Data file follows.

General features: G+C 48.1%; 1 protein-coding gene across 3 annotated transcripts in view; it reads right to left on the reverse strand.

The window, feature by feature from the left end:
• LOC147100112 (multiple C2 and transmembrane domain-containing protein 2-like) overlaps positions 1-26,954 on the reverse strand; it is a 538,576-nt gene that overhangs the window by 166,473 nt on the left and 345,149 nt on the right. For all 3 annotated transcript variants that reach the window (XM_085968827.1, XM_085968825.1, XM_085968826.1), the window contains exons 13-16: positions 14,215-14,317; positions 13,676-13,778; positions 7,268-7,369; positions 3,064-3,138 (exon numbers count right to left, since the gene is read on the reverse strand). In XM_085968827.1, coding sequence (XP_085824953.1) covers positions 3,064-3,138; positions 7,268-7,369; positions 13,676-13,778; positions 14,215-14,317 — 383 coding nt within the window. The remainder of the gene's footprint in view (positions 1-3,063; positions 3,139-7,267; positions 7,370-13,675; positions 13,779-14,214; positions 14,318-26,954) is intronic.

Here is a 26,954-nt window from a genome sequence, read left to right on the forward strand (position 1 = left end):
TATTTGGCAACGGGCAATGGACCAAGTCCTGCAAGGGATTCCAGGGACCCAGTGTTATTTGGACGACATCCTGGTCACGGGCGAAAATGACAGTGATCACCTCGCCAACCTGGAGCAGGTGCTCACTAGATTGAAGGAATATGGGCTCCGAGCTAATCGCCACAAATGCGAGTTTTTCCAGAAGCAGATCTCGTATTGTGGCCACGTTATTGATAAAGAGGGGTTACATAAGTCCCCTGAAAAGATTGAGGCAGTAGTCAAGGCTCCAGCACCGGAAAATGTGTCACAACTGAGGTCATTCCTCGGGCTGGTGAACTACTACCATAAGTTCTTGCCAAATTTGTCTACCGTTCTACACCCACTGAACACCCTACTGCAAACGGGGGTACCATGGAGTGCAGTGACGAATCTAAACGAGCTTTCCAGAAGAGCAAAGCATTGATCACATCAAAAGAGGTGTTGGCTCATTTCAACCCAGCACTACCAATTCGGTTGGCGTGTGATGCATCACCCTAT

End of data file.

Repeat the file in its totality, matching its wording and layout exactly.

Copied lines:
General features: G+C 48.1%; 1 protein-coding gene across 3 annotated transcripts in view; it reads right to left on the reverse strand.

The window, feature by feature from the left end:
• LOC147100112 (multiple C2 and transmembrane domain-containing protein 2-like) overlaps positions 1-26,954 on the reverse strand; it is a 538,576-nt gene that overhangs the window by 166,473 nt on the left and 345,149 nt on the right. For all 3 annotated transcript variants that reach the window (XM_085968827.1, XM_085968825.1, XM_085968826.1), the window contains exons 13-16: positions 14,215-14,317; positions 13,676-13,778; positions 7,268-7,369; positions 3,064-3,138 (exon numbers count right to left, since the gene is read on the reverse strand). In XM_085968827.1, coding sequence (XP_085824953.1) covers positions 3,064-3,138; positions 7,268-7,369; positions 13,676-13,778; positions 14,215-14,317 — 383 coding nt within the window. The remainder of the gene's footprint in view (positions 1-3,063; positions 3,139-7,267; positions 7,370-13,675; positions 13,779-14,214; positions 14,318-26,954) is intronic.

Here is a 26,954-nt window from a genome sequence, read left to right on the forward strand (position 1 = left end):
TATTTGGCAACGGGCAATGGACCAAGTCCTGCAAGGGATTCCAGGGACCCAGTGTTATTTGGACGACATCCTGGTCACGGGCGAAAATGACAGTGATCACCTCGCCAACCTGGAGCAGGTGCTCACTAGATTGAAGGAATATGGGCTCCGAGCTAATCGCCACAAATGCGAGTTTTTCCAGAAGCAGATCTCGTATTGTGGCCACGTTATTGATAAAGAGGGGTTACATAAGTCCCCTGAAAAGATTGAGGCAGTAGTCAAGGCTCCAGCACCGGAAAATGTGTCACAACTGAGGTCATTCCTCGGGCTGGTGAACTACTACCATAAGTTCTTGCCAAATTTGTCTACCGTTCTACACCCACTGAACACCCTACTGCAAACGGGGGTACCATGGAGTGCAGTGACGAATCTAAACGAGCTTTCCAGAAGAGCAAAGCATTGATCACATCAAAAGAGGTGTTGGCTCATTTCAACCCAGCACTACCAATTCGGTTGGCGTGTGATGCATCACCCTAT